Life tosses opportunities your way and you do with them what you can. All in all, when I look back, I am not ashamed of those life choices. It was a very human and humane occupation. Why must I regret that? Why have so many people pressured me to regret that? I cannot and I will not. It provided me with useful perspective on a lot of things, plenty of which might not even seem directly correlated in any way. We have this one life to live, and to spend it tucked safely away and above all scrutiny from others was never my ambition. I preferred to live my life and to do so on terms I established. If that’s wrong, then I apparently am incapable of being right in accordance with the ideals of others.

Thoughts to be continued another time…

[Updated the next day for greater clarity and to correct typos.]

Becker’s take on Freud’s claims about childhood and sexuality — an excerpt from the book “The Denial of Death”

Picking back up on page 34 in Ernest Becker’s book The Denial of Death:

The Oedipal Project

Freud often tended to understand human motives in what can be called a “primitive” way. Sometimes so much so that when disciples like Rank and Ferenzci pulled away from him they accused him of simple-mindedness. The accusation is, of course, ludicrous, but there is something to it—probably what they were driving at: the doggedness with which Freud stuck to his stark sexual formulas. No matter how much he changed later in life, he always kept alive the letter of psychoanalytic dogma and fought against a watering-down of the motives he thought he uncovered. We will understand better why in a later chapter.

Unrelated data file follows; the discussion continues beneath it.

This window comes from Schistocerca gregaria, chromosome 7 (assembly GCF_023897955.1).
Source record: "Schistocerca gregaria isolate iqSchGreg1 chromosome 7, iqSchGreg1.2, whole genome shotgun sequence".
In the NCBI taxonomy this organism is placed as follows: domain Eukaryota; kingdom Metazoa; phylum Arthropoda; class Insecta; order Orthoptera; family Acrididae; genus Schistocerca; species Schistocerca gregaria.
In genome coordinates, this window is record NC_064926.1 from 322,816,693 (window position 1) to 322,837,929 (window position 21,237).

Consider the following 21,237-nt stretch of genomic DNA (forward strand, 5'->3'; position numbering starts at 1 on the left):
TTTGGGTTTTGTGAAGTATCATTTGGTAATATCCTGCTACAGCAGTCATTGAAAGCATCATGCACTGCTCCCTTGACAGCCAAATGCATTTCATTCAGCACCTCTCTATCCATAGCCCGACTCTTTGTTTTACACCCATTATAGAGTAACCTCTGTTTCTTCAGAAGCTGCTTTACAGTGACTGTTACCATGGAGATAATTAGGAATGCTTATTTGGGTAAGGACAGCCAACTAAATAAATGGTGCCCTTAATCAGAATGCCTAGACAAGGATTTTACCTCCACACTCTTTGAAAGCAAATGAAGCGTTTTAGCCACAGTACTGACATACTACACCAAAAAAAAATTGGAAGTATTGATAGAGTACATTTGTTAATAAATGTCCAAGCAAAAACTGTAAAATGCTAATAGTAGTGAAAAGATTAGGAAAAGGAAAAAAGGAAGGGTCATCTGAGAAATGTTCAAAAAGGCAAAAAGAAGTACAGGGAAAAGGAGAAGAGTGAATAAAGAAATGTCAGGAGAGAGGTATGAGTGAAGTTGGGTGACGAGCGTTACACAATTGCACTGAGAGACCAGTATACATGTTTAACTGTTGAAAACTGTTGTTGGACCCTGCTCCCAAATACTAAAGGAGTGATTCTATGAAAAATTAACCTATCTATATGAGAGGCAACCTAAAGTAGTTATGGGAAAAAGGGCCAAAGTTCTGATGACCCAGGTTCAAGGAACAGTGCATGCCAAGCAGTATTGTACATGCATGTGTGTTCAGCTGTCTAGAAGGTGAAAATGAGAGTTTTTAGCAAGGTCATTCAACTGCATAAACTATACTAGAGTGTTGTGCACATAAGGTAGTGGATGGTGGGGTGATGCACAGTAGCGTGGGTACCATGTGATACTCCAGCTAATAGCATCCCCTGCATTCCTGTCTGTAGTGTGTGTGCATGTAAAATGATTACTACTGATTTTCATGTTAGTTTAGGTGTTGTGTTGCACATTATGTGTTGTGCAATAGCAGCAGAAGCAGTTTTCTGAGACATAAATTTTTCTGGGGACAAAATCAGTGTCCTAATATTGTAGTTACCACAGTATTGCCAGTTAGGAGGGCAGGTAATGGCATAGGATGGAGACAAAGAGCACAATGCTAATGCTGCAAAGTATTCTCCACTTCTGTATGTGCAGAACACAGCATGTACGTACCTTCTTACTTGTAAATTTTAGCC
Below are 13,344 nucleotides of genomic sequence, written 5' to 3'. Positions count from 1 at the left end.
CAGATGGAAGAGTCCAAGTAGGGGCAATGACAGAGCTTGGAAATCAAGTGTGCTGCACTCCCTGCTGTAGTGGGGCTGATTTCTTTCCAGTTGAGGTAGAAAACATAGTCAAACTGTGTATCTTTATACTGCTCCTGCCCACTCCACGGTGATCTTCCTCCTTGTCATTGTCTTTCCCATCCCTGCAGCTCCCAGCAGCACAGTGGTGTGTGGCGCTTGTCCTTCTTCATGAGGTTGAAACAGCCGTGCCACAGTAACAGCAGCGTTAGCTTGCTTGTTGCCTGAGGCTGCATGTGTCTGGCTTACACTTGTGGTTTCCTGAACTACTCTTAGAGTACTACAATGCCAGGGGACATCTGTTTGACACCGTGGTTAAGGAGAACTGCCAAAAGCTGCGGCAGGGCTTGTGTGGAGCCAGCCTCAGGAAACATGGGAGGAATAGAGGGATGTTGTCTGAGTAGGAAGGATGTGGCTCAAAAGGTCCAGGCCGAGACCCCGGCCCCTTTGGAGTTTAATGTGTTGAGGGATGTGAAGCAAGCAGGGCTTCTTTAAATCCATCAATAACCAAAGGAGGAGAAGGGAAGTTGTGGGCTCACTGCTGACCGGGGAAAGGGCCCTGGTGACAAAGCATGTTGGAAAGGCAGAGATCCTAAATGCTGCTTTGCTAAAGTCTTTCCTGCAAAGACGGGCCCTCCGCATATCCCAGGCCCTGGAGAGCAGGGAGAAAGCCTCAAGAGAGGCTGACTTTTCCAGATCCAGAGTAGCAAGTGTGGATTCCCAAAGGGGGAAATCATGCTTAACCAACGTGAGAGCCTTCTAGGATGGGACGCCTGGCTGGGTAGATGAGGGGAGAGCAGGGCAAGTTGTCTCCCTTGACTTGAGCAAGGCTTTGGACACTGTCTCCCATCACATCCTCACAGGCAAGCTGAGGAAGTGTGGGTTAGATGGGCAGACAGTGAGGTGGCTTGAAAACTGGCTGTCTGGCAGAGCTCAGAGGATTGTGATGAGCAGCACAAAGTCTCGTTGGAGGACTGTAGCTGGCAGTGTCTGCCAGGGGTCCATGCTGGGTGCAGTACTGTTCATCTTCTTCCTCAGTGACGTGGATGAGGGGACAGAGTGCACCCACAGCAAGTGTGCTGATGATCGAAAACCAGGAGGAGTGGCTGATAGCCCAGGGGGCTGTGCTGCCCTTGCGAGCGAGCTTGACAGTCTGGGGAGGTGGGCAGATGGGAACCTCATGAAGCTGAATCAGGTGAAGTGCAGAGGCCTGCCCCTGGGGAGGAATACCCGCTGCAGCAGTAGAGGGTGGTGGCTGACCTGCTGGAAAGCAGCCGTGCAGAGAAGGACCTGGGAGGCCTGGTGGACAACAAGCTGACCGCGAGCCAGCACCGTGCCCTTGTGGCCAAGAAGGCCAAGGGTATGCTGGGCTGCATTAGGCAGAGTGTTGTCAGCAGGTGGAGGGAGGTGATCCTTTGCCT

Take the Oedipus complex. In his early work Freud had said that this complex was the central dynamic in the psychic life. In his view, the boy child had innate drives of sexuality and he even wanted to possess his mother. At the same time, he knew that his father was his competitor, and he held in check a murderous aggressiveness toward him. The reason he held it in check was that he knew the father was physically stronger than he and that the result of an open fight would be the father’s victory and the castration of the son. Hence the horror of blood, of mutilation, of the female genitals that seemed to have been mutilated; they testified that castration was a fact.